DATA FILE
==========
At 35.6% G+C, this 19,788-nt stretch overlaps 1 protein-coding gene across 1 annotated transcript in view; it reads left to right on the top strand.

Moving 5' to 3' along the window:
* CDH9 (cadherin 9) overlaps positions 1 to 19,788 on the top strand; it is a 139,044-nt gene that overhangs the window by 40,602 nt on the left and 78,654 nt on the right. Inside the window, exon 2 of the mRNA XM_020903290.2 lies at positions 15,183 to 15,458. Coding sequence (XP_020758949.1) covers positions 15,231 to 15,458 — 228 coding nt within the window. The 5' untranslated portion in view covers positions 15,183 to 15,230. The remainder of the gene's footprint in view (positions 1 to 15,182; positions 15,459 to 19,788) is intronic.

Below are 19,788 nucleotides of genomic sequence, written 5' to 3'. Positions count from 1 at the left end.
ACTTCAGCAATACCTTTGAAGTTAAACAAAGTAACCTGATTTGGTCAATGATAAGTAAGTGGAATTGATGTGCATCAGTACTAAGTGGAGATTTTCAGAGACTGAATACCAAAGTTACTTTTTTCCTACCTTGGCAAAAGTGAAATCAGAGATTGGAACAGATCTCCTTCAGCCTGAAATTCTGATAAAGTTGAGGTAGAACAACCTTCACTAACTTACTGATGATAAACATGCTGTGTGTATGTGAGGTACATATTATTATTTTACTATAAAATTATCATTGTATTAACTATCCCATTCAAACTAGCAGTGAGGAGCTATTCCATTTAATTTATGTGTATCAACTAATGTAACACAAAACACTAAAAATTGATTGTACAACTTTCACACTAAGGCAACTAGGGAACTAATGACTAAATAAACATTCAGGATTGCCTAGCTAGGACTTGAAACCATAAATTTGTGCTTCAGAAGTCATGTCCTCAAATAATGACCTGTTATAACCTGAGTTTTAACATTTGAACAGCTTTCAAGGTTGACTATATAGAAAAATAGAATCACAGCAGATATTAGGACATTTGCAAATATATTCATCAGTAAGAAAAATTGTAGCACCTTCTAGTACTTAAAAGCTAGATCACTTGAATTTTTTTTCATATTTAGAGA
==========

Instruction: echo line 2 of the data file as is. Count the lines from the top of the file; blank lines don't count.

Moving 5' to 3' along the window: